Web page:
By Jack Kelly
President Donald Trump is doing away with all rules and regulations, as he is not a fan of rules and regulations. He feels that they inhibit the animal spirits of the marketplace. Rules are an anathema to Trump, as he views them as unnecessary obstacles in the way of business and impedes growth.
Recruiting and placing compliance and regulatory professionals for decades, I recognize the vital importance of having people watching over places like Wall Street to ensure that they don’t take advantage of investors, engage in Ponzi schemes (aka Bernie Madoff), don’t engage in financial shenanigans that cause a second financial crisis, trade on inside information (like our pal Senator Burr) or allow the laundering of money by terrorists or organized crime groups.
Like anything else in life, there’s a balance. Too much willy-nilly regulations, as most compliance professionals will probably agree, could lead to complicated bureaucracies and thwart, albeit with good intentions, potentially valuable business ventures.
When Trump first took office, he demanded that at least two existing regulations should be ripped up for every newly proposed regulation. This week, Trump took things to the next level (it’s surprising because he never usually does that) and signed an executive order directing federal agencies to cut “unnecessary regulations that impede economic recovery,” a move he said would help the economy recover from the impact of the coronavirus outbreak.
Trump said, “I’m directing agencies to review the hundreds of regulations we’ve already suspended in response to the virus and make these suspensions permanent where possible…to use any and all authority to waive, suspend, and eliminate unnecessary regulations that impede economic recovery.” He added, “I’m also instructing agencies to use the emergency authorities to speed up regulation cuts or new rules that will create jobs and prosperity and get rid of unnecessary rules and regulations.” At least he didn’t call for the firing of all compliance folks—yet.
As a Libertarian, I’m not a big fan of big government, but I am a hypocrite. More regulations have been good for my business–less rules, not so much. Hey, at least I’m being transparent and honest. Trump’s anti-regulatory stance has hurt my executive search business. It was as if I was driving down the highway, listening to great music, enjoying the beautiful, sunny day and a big wrecking ball hit me out of nowhere. Wouldn’t it be nice if all writers and publishers admitted when they benefit or lose money on a topic that they’re covering, so you know where they stand?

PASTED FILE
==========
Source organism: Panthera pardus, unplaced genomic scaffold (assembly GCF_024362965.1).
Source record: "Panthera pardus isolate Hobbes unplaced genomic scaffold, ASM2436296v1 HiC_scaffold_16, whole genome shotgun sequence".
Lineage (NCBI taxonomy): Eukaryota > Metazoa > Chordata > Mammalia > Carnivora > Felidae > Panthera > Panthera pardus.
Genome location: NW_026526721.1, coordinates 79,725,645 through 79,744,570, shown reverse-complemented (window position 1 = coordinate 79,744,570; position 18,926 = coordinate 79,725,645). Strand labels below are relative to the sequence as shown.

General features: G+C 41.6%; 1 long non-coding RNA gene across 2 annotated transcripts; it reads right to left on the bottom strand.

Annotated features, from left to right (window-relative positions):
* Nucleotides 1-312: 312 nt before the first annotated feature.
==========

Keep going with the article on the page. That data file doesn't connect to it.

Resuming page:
In addition to cutting regulations, the government is minting money. Fed Chair Jerome Powell is literally printing trillions of dollars out of thin air to keep the economy afloat. He has admitted on 60 Minutes Sunday night that without pushing big wads of cash into the economy, we’re all screwed. See, that’s an example of someone telling us what’s what, even though it doesn’t make us feel all safe and warm.
Elon Musk has been a harsh critic of the way the states are counting the Covid-19 deaths. Musk contends that they’re overcounting to save face. It’s pretty obvious to him that the models touted by Doctors Fauci and Birx promised millions of deaths and the virus failed to deliver. So, according to Musk, officials are fudging the data. Musk contends that the numbers need to look scary, so that everyone who has been stuck at home and had their businesses closed down won’t rise up and revolt.
Hospitals have basically shut down everything to make room for the anticipated deluge of Covid-19 patients, which didn’t happen as expected. Without nose jobs, hip replacements, tummy tucks, breast enhancements and whatever else surgeons do at hospitals, they’ve lost a lot of money. Musk also points out that hospitals get paid more when they have Covid-19 patients to help compensate for the risk and business forfeited by not accepting other patients. Now, do you think hospital administrators, knowing that their hospitals are hemorrhaging money, may look the other way when forms are checked off for Covid-19, when it’s not absolutely, positively certain?
I know you think Musk is a little out there. However, this story kinda backs his theory. “The wife of John Glenn, the former astronaut and U.S. senator, died early Tuesday at a nursing home near family in St. Paul, Minnesota, of complications from COVID-19. She was 100.” Okay, really—100 years old? Covid-19?
Just when you think 2020 can’t get crazier, a dam in Michigan broke, forcing 10,000 to evacuate and could leave people washed over by 9 feet of water. Michigan Governor Gretchen Whitmer, who’s been in the news lately for taking a strict stand on locking down her citizens, declared a state of emergency for nearby counties. She admonished residents to stay at home and not try to surf the waves. Whitmer also called for people who are swimming out of the flood to wear masks, gloves and practice social distancing.